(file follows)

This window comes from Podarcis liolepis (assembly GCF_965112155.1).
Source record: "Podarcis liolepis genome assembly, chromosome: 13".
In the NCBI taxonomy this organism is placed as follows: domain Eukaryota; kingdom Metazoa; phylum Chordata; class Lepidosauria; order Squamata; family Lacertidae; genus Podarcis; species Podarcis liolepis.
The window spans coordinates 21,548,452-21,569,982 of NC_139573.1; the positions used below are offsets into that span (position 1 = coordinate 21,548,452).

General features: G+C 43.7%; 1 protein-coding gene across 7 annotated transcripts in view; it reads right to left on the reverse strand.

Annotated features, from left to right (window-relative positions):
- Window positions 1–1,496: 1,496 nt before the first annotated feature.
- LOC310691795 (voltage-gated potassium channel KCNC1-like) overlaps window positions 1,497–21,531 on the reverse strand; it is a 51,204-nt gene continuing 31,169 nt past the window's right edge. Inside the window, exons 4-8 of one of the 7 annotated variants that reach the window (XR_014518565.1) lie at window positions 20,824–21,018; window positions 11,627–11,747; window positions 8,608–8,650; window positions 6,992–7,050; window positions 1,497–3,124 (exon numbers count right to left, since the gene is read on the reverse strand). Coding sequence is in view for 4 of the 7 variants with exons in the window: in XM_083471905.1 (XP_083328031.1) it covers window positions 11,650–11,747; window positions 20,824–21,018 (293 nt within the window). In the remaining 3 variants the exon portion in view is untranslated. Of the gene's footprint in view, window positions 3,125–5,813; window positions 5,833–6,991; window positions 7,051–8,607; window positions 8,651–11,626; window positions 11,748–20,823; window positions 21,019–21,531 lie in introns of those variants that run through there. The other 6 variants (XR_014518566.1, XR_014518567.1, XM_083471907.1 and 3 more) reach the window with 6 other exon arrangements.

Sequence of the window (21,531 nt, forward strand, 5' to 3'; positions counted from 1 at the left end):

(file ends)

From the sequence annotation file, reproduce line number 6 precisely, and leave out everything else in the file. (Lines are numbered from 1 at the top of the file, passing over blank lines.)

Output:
Annotated features, from left to right (window-relative positions):